Our analysis of the annual Forfás survey of agency-assisted firms suggests that the objectives of the National Spatial Strategy (NSS), launched ten years ago, are not being met.

The NSS sought to restrict the concentration of growth in the Greater Dublin region by diverting investment to the main regional centres – termed “gateways” in the NSS – and a number of smaller centres called “hubs”.  However, Dublin alone, with 35% of all foreign employment in 2001, has attracted 53% of jobs in new foreign firms since then.

Almost 80 per cent of jobs created by new foreign firms in the last decade were located in Dublin, Cork and Galway. With these three cities also accounting for 62 per cent of job gains in existing foreign firms and less than half of job losses, their share of all foreign employment rose markedly, from 49% to 58%, over the period. This process of concentration has accelerated since the onset of the economic crisis in 2007. This level of concentration in just three cities shows that the objectives of the NSS are not being met.

New foreign firms have a key role to play in meeting regional policy objectives, as they are more flexible in choosing locations for new investment compared with existing foreign firms while Irish firms tend to expand in existing locations.  Galway’s established reputation as a centre for the medical devices industry has made it increasingly attractive for new investments in that industry, while Cork has a strong profile for both the pharmaceuticals and electronics sectors.  Meanwhile, Dublin has been absorbing the bulk of investments in the rapidly-growing computer software and financial services areas.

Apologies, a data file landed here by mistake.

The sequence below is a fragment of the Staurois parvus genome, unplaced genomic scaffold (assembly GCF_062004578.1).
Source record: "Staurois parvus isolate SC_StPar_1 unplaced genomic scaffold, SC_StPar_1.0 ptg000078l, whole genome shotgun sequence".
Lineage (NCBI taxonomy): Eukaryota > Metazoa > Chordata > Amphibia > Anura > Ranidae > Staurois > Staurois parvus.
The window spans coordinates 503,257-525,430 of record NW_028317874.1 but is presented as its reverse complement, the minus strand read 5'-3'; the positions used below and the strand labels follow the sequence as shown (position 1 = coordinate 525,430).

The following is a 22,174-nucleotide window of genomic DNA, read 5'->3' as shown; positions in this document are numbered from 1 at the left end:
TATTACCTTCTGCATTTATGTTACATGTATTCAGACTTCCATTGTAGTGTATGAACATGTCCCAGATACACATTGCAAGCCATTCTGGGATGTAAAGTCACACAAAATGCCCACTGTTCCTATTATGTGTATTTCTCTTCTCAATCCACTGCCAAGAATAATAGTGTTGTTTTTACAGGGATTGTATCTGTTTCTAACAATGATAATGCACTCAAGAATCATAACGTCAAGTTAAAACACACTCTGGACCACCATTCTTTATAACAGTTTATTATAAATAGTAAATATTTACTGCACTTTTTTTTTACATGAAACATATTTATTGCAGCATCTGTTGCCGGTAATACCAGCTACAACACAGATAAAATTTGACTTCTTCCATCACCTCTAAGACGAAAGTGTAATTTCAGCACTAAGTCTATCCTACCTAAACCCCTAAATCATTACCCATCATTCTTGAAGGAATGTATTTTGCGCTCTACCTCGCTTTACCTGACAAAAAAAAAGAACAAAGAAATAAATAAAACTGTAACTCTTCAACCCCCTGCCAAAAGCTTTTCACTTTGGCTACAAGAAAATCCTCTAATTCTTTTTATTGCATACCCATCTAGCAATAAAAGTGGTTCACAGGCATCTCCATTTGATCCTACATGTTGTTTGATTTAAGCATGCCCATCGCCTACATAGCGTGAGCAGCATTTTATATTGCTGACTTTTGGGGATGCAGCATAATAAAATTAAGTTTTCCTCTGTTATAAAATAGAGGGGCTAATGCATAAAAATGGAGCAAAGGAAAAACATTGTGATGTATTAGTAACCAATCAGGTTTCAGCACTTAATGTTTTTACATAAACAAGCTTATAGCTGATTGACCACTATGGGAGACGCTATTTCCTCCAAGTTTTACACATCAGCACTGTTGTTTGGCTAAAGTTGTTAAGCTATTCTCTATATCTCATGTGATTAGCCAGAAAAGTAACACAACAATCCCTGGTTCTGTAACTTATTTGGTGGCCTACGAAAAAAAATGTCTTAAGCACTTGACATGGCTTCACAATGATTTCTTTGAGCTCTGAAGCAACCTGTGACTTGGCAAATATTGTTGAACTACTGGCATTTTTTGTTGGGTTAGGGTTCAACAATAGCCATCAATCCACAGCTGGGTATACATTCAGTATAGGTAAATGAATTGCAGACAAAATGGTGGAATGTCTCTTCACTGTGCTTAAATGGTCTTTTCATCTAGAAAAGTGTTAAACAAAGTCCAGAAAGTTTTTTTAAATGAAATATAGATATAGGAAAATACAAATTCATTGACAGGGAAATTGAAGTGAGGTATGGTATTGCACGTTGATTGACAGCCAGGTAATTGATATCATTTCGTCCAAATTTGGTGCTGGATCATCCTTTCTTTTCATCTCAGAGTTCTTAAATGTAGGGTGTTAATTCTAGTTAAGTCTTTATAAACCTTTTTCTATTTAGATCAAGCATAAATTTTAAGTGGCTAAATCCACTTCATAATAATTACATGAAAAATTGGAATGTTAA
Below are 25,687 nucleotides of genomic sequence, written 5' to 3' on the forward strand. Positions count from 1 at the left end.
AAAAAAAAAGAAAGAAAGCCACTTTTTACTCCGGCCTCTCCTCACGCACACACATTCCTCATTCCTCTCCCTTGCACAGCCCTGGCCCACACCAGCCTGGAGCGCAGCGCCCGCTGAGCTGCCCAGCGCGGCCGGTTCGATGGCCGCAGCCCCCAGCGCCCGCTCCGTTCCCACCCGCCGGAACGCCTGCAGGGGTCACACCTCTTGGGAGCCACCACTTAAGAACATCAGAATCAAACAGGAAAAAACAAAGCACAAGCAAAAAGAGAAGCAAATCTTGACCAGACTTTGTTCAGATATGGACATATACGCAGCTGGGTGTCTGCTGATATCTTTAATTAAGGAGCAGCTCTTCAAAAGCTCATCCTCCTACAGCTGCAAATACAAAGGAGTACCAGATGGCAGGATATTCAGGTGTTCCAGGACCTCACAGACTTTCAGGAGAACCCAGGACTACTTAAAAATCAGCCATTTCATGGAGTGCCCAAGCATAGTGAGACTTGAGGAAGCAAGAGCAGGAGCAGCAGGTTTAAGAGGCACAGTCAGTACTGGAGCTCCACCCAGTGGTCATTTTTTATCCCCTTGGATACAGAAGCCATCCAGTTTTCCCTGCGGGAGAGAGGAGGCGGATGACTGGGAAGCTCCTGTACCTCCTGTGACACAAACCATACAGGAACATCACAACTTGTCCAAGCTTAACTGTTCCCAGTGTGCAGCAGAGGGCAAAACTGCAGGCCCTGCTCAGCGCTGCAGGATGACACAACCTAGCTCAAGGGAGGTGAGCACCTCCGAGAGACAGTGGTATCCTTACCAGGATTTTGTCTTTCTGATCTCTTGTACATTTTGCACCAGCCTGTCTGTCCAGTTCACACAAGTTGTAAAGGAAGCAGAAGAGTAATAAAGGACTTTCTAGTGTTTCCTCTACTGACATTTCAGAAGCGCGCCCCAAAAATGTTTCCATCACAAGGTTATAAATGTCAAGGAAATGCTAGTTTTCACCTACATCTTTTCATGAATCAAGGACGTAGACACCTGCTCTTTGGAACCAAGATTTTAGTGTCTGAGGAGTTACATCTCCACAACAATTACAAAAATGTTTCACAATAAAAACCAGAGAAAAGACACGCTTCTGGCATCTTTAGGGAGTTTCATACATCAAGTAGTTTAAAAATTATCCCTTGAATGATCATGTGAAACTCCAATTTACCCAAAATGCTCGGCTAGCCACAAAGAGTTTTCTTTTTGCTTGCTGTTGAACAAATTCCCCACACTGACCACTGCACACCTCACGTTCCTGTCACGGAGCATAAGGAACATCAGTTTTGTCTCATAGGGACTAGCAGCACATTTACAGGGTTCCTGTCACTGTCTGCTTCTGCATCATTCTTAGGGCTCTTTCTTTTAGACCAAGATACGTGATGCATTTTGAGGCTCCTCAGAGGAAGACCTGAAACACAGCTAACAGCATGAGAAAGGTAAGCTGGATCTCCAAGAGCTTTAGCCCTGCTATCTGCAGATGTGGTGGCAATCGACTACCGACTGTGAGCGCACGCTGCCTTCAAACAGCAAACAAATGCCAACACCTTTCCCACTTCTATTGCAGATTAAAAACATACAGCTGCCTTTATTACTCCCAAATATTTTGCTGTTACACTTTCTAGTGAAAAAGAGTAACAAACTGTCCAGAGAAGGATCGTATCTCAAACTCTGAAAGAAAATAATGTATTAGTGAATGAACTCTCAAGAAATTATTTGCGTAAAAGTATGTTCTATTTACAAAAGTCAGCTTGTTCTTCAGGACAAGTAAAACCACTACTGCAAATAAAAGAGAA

The NSS aimed to build up the attractions of the other gateways for incoming investors, but clearly this has not happened. Dublin, Cork and Galway were the only NSS gateways to experience net employment growth between 2001-2011, when jobs in Irish state-assisted firms are factored in.  Letterkenny remained stable, while the other five gateways (Dundalk, Midlands, Limerick, Sligo, Waterford) experienced a combined job loss of 20% – three times the national average. 

The performance of the eleven hubs was mixed, with Cavan, Tuam, Ennis and Kilkenny all gaining employment, while the others (Ballina, Castlebar, Monaghan, Killarney, Tralee, Mallow and Wexford) experienced a very high combined employment loss of 35% – further evidence that the NSS has been ineffectual.

More detailed findings will be presented at a conference at the Economic and Social Research Institute (5 June 2012) entitled “Ten years on: revisiting the National Spatial Strategy”. The conference is organised by the Regional Studies Association Irish Branch in collaboration with the ESRI. For Further details see:

 http://www.regional-studies-assoc.ac.uk/international-networks/rsair.asp

Proinnsias Breathnach and Chris van Egeraat

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